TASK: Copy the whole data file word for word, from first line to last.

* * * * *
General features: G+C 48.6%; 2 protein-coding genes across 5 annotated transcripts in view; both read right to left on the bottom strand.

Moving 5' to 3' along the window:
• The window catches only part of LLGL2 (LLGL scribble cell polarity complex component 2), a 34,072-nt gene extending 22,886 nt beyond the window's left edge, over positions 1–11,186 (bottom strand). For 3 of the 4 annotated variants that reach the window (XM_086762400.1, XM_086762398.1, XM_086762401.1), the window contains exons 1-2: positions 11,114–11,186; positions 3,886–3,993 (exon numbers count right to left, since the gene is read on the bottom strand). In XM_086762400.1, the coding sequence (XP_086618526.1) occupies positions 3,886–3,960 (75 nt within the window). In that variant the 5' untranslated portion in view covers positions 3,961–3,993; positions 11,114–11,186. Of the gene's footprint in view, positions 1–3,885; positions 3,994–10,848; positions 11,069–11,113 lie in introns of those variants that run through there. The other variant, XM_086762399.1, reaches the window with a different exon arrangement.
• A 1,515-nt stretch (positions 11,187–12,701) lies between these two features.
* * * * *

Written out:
General features: G+C 48.6%; 2 protein-coding genes across 5 annotated transcripts in view; both read right to left on the bottom strand.

Moving 5' to 3' along the window:
• The window catches only part of LLGL2 (LLGL scribble cell polarity complex component 2), a 34,072-nt gene extending 22,886 nt beyond the window's left edge, over positions 1–11,186 (bottom strand). For 3 of the 4 annotated variants that reach the window (XM_086762400.1, XM_086762398.1, XM_086762401.1), the window contains exons 1-2: positions 11,114–11,186; positions 3,886–3,993 (exon numbers count right to left, since the gene is read on the bottom strand). In XM_086762400.1, the coding sequence (XP_086618526.1) occupies positions 3,886–3,960 (75 nt within the window). In that variant the 5' untranslated portion in view covers positions 3,961–3,993; positions 11,114–11,186. Of the gene's footprint in view, positions 1–3,885; positions 3,994–10,848; positions 11,069–11,113 lie in introns of those variants that run through there. The other variant, XM_086762399.1, reaches the window with a different exon arrangement.
• A 1,515-nt stretch (positions 11,187–12,701) lies between these two features.